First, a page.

As the co-op matures, there are other questions that will come before our co-owners for a vote. For example, if we want to amend our bylaws or increase the number of seats on our Board of Directors, the co-owners get the final say.
If The Devil Strip has a significant financial surplus at the end of the year, the Board would put forward a vote to all members to decide whether to split it among the vested members or reinvest it in the organization.
Similarly, the Board of Directors cannot sell The Devil Strip to another company without a super-majority of all members, which we added to the bylaws to keep the organization in local hands.
However, there are “non-binding” questions we’d like to put to a vote of our members too, like, if we add a new full-time reporter, should they cover public education or city government or arts and culture? (There’s more on the impact of co-owners on our journalism below.)
What will the elected board do?
All shareholders living within Summit County can run for seats on The Devil Strip’s governing board, and all shareholders can vote in board elections. Again, because this does not yet exist, we don’t quite know what questions the board will address. But we expect it to operate much like a traditional non-profit board — the board will meet regularly, offer advice based on each member’s expertise, and offer input to the staff as day-to-day questions arise.
What say do shareholders have in editorial decisions?
To keep our journalism independent and free of undue influence, all editorial decisions are made by The Devil Strip’s editor-in-chief and/or president. However, we formed the co-op to create stronger relationships with people in our community, so we are always listening to our members.
One example of that is, before our inaugural shareholders meeting, we solicited ideas and proposals from our members then had them rank what intrigued them most and which intrigued them the least. The top topics were public health and economic development, which led to hiring two full-time reporters, through Report for America, to cover those beats. We also heard a lot about affordable housing in Akron, which led to our Home in Akron collaboration with other local, state and national news organizations.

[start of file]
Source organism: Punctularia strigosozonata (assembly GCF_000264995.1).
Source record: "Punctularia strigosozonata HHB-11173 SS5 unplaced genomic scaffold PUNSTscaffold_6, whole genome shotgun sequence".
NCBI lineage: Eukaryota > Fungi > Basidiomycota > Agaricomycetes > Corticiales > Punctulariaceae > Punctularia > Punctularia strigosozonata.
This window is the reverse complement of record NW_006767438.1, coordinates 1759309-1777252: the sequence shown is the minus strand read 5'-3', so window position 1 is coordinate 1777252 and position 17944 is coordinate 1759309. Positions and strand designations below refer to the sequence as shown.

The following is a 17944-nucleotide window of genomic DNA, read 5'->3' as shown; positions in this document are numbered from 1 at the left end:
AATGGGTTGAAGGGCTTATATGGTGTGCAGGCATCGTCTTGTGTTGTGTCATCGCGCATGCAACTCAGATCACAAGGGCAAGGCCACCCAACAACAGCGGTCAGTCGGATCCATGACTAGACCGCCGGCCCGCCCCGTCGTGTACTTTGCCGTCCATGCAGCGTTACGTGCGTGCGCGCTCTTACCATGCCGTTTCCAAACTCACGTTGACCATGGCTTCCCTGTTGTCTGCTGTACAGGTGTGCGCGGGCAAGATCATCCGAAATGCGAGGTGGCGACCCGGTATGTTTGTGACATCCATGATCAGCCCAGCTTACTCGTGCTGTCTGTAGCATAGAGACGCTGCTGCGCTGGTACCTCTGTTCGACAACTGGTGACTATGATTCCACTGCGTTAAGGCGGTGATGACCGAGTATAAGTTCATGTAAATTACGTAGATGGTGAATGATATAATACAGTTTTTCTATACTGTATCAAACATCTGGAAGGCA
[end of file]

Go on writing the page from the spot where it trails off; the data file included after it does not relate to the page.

Do shareholders get special access to editors or reporters?
Not exactly. Currently, our editorial staff’s emails are public, and all readers are welcome to ask questions, give feedback and share their ideas. We will continue to respond to all of those inquiries equally, regardless of whether the sender is a shareholder or not. That said, we do host members-only meet-ups and events where our editorial team is often present. Plus, as mentioned above, we solicit our members for feedback our coverage that we don’t ask our general readership.
Will I get a story written about me or my cause?
Not simply because you are a shareholder, no. A wide variety of people send story ideas to The Devil Strip, and we treat ideas from our co-owners the same way: If it’s interesting, we’ll do our best to cover it, but you will not receive special attention because you’re a co-owner.
MEMBERSHIP TIERS FOR DONORS
What’s the difference between co-owners and members?
This is a bit of a rectangle-square question. They can be the same or separate.
Members are actively paying their monthly or annual dues to support The Devil Strip’s work. They can live anywhere in the world and enjoy the benefits outlined in their tier. For example, City Champs get the magazine delivered to their home, whether it’s in Cuyahoga Falls, Cuyahoga County or Contra Costa, California.
Co-owners must be at least 18 years old, living in the state of Ohio and either fully vested with a minimum total of $330 paid or actively paying dues. They get the right to vote, can join a committee and, for those living in Summit County, can serve on our Board of Directors.
So, in other words, if you’ve given us $500 but you’re 10 and live in Maine, you’re “only” a member — but a remarkable one because like where does a 14-year-old get that kind of scratch? — and, if you’re 45, live in Barberton and pay $12 a year, you’re both a member *and* a co-owner.
How much does it cost to be a member?
Memberships begin at $12/year and go up from there with additional perks at each level of donation.
Do I start over if my membership lapsed and I rejoin?
Nope! We save the amount you’ve paid in so if you rejoin, you’re adding to the total you already invested. So, if you were sitting at $329 total when you stopped then you sign up at $1 a month, after that first month, you’ll reach $330 and be a vested member for life.
What other questionsdo you have? Comment and we’ll answer them ASAP.